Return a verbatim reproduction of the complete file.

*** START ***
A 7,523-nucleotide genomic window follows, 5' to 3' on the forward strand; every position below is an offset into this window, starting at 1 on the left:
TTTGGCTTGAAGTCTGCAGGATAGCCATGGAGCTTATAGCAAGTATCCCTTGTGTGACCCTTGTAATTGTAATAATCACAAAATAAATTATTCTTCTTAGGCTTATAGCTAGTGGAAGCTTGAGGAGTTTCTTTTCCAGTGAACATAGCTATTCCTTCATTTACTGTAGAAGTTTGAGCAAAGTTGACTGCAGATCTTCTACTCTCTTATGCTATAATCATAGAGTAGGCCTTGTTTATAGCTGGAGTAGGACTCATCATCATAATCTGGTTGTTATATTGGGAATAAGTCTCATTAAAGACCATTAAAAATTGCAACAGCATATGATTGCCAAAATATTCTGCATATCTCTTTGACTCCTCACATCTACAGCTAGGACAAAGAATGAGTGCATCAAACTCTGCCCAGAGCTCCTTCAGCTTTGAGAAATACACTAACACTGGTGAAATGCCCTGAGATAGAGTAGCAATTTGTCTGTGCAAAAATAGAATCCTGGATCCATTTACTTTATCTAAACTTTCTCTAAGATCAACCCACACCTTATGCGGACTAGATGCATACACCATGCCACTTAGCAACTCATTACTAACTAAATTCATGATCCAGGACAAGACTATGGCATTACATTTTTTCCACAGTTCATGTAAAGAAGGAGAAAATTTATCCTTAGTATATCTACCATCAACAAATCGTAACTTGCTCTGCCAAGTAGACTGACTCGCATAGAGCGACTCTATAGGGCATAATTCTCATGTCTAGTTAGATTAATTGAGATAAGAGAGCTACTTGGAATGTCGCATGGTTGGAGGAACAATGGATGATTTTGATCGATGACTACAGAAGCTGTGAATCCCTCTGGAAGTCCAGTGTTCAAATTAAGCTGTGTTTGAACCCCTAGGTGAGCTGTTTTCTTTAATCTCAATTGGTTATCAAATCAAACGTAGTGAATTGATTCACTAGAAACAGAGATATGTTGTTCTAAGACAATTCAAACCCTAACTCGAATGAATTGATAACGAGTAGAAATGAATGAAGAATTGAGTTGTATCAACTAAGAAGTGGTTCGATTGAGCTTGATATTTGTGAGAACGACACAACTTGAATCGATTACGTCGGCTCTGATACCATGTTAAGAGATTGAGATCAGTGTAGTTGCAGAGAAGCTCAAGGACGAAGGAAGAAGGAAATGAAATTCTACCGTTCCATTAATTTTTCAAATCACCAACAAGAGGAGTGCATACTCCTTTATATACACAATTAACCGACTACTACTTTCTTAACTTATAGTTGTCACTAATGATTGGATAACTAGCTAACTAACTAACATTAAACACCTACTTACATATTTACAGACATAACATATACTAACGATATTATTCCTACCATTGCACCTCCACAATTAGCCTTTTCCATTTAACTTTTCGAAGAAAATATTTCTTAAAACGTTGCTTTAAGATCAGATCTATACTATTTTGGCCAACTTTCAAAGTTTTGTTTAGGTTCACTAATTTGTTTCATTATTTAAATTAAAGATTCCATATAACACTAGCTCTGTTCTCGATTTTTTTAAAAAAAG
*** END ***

A 7,523-nucleotide genomic window follows, 5' to 3' on the forward strand; every position below is an offset into this window, starting at 1 on the left:
TTTGGCTTGAAGTCTGCAGGATAGCCATGGAGCTTATAGCAAGTATCCCTTGTGTGACCCTTGTAATTGTAATAATCACAAAATAAATTATTCTTCTTAGGCTTATAGCTAGTGGAAGCTTGAGGAGTTTCTTTTCCAGTGAACATAGCTATTCCTTCATTTACTGTAGAAGTTTGAGCAAAGTTGACTGCAGATCTTCTACTCTCTTATGCTATAATCATAGAGTAGGCCTTGTTTATAGCTGGAGTAGGACTCATCATCATAATCTGGTTGTTATATTGGGAATAAGTCTCATTAAAGACCATTAAAAATTGCAACAGCATATGATTGCCAAAATATTCTGCATATCTCTTTGACTCCTCACATCTACAGCTAGGACAAAGAATGAGTGCATCAAACTCTGCCCAGAGCTCCTTCAGCTTTGAGAAATACACTAACACTGGTGAAATGCCCTGAGATAGAGTAGCAATTTGTCTGTGCAAAAATAGAATCCTGGATCCATTTACTTTATCTAAACTTTCTCTAAGATCAACCCACACCTTATGCGGACTAGATGCATACACCATGCCACTTAGCAACTCATTACTAACTAAATTCATGATCCAGGACAAGACTATGGCATTACATTTTTTCCACAGTTCATGTAAAGAAGGAGAAAATTTATCCTTAGTATATCTACCATCAACAAATCGTAACTTGCTCTGCCAAGTAGACTGACTCGCATAGAGCGACTCTATAGGGCATAATTCTCATGTCTAGTTAGATTAATTGAGATAAGAGAGCTACTTGGAATGTCGCATGGTTGGAGGAACAATGGATGATTTTGATCGATGACTACAGAAGCTGTGAATCCCTCTGGAAGTCCAGTGTTCAAATTAAGCTGTGTTTGAACCCCTAGGTGAGCTGTTTTCTTTAATCTCAATTGGTTATCAAATCAAACGTAGTGAATTGATTCACTAGAAACAGAGATATGTTGTTCTAAGACAATTCAAACCCTAACTCGAATGAATTGATAACGAGTAGAAATGAATGAAGAATTGAGTTGTATCAACTAAGAAGTGGTTCGATTGAGCTTGATATTTGTGAGAACGACACAACTTGAATCGATTACGTCGGCTCTGATACCATGTTAAGAGATTGAGATCAGTGTAGTTGCAGAGAAGCTCAAGGACGAAGGAAGAAGGAAATGAAATTCTACCGTTCCATTAATTTTTCAAATCACCAACAAGAGGAGTGCATACTCCTTTATATACACAATTAACCGACTACTACTTTCTTAACTTATAGTTGTCACTAATGATTGGATAACTAGCTAACTAACTAACATTAAACACCTACTTACATATTTACAGACATAACATATACTAACGATATTATTCCTACCATTGCACCTCCACAATTAGCCTTTTCCATTTAACTTTTCGAAGAAAATATTTCTTAAAACGTTGCTTTAAGATCAGATCTATACTATTTTGGCCAACTTTCAAAGTTTTGTTTAGGTTCACTAATTTGTTTCATTATTTAAATTAAAGATTCCATATAACACTAGCTCTGTTCTCGATTTTTTTAAAAAAAG